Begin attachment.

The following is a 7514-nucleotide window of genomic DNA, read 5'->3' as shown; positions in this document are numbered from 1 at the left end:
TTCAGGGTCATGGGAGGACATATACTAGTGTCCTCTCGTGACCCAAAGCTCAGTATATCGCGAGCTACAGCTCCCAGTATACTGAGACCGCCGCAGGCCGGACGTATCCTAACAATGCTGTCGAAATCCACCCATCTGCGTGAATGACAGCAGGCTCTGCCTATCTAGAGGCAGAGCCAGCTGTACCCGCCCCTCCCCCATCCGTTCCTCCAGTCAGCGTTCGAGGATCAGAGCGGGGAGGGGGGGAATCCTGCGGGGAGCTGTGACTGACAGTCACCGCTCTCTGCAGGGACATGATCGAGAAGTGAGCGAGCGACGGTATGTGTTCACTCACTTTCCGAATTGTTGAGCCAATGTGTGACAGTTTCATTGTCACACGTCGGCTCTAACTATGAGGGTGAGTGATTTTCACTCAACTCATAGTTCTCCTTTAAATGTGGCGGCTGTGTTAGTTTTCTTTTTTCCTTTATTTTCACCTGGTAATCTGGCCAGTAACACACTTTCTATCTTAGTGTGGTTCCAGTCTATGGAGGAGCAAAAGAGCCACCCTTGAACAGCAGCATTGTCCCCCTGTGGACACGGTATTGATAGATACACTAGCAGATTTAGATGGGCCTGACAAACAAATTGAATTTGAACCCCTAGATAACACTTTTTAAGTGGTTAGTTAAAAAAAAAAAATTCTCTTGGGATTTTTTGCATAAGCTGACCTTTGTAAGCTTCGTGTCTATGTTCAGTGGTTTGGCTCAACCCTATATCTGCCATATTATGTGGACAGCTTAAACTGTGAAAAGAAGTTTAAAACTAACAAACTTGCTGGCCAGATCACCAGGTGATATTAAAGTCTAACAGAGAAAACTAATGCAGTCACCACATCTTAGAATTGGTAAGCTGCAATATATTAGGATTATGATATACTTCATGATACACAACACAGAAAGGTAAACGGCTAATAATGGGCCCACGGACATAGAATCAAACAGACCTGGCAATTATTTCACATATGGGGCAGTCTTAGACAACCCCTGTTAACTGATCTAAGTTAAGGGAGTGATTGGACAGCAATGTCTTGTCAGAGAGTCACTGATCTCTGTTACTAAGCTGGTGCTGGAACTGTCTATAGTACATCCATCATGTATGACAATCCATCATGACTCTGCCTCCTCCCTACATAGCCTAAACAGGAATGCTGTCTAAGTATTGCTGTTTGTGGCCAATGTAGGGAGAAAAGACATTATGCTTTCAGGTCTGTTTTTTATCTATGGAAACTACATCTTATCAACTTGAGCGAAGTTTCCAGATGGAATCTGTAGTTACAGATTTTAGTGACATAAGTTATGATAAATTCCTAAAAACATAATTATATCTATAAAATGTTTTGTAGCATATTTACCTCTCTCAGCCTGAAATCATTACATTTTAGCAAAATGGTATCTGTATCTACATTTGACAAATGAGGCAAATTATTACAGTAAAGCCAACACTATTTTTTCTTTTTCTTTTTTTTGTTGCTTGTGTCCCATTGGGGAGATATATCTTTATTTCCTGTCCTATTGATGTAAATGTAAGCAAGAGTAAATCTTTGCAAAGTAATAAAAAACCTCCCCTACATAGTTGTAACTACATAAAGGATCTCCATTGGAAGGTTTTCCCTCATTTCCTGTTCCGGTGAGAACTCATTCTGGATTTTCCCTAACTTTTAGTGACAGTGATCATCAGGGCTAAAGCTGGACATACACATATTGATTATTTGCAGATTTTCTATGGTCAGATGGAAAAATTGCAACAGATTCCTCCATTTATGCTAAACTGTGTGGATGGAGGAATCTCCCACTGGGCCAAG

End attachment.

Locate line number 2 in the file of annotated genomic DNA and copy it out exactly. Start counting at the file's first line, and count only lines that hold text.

TTCAGGGTCATGGGAGGACATATACTAGTGTCCTCTCGTGACCCAAAGCTCAGTATATCGCGAGCTACAGCTCCCAGTATACTGAGACCGCCGCAGGCCGGACGTATCCTAACAATGCTGTCGAAATCCACCCATCTGCGTGAATGACAGCAGGCTCTGCCTATCTAGAGGCAGAGCCAGCTGTACCCGCCCCTCCCCCATCCGTTCCTCCAGTCAGCGTTCGAGGATCAGAGCGGGGAGGGGGGGAATCCTGCGGGGAGCTGTGACTGACAGTCACCGCTCTCTGCAGGGACATGATCGAGAAGTGAGCGAGCGACGGTATGTGTTCACTCACTTTCCGAATTGTTGAGCCAATGTGTGACAGTTTCATTGTCACACGTCGGCTCTAACTATGAGGGTGAGTGATTTTCACTCAACTCATAGTTCTCCTTTAAATGTGGCGGCTGTGTTAGTTTTCTTTTTTCCTTTATTTTCACCTGGTAATCTGGCCAGTAACACACTTTCTATCTTAGTGTGGTTCCAGTCTATGGAGGAGCAAAAGAGCCACCCTTGAACAGCAGCATTGTCCCCCTGTGGACACGGTATTGATAGATACACTAGCAGATTTAGATGGGCCTGACAAACAAATTGAATTTGAACCCCTAGATAACACTTTTTAAGTGGTTAGTTAAAAAAAAAAAATTCTCTTGGGATTTTTTGCATAAGCTGACCTTTGTAAGCTTCGTGTCTATGTTCAGTGGTTTGGCTCAACCCTATATCTGCCATATTATGTGGACAGCTTAAACTGTGAAAAGAAGTTTAAAACTAACAAACTTGCTGGCCAGATCACCAGGTGATATTAAAGTCTAACAGAGAAAACTAATGCAGTCACCACATCTTAGAATTGGTAAGCTGCAATATATTAGGATTATGATATACTTCATGATACACAACACAGAAAGGTAAACGGCTAATAATGGGCCCACGGACATAGAATCAAACAGACCTGGCAATTATTTCACATATGGGGCAGTCTTAGACAACCCCTGTTAACTGATCTAAGTTAAGGGAGTGATTGGACAGCAATGTCTTGTCAGAGAGTCACTGATCTCTGTTACTAAGCTGGTGCTGGAACTGTCTATAGTACATCCATCATGTATGACAATCCATCATGACTCTGCCTCCTCCCTACATAGCCTAAACAGGAATGCTGTCTAAGTATTGCTGTTTGTGGCCAATGTAGGGAGAAAAGACATTATGCTTTCAGGTCTGTTTTTTATCTATGGAAACTACATCTTATCAACTTGAGCGAAGTTTCCAGATGGAATCTGTAGTTACAGATTTTAGTGACATAAGTTATGATAAATTCCTAAAAACATAATTATATCTATAAAATGTTTTGTAGCATATTTACCTCTCTCAGCCTGAAATCATTACATTTTAGCAAAATGGTATCTGTATCTACATTTGACAAATGAGGCAAATTATTACAGTAAAGCCAACACTATTTTTTCTTTTTCTTTTTTTTGTTGCTTGTGTCCCATTGGGGAGATATATCTTTATTTCCTGTCCTATTGATGTAAATGTAAGCAAGAGTAAATCTTTGCAAAGTAATAAAAAACCTCCCCTACATAGTTGTAACTACATAAAGGATCTCCATTGGAAGGTTTTCCCTCATTTCCTGTTCCGGTGAGAACTCATTCTGGATTTTCCCTAACTTTTAGTGACAGTGATCATCAGGGCTAAAGCTGGACATACACATATTGATTATTTGCAGATTTTCTATGGTCAGATGGAAAAATTGCAACAGATTCCTCCATTTATGCTAAACTGTGTGGATGGAGGAATCTCCCACTGGGCCAAG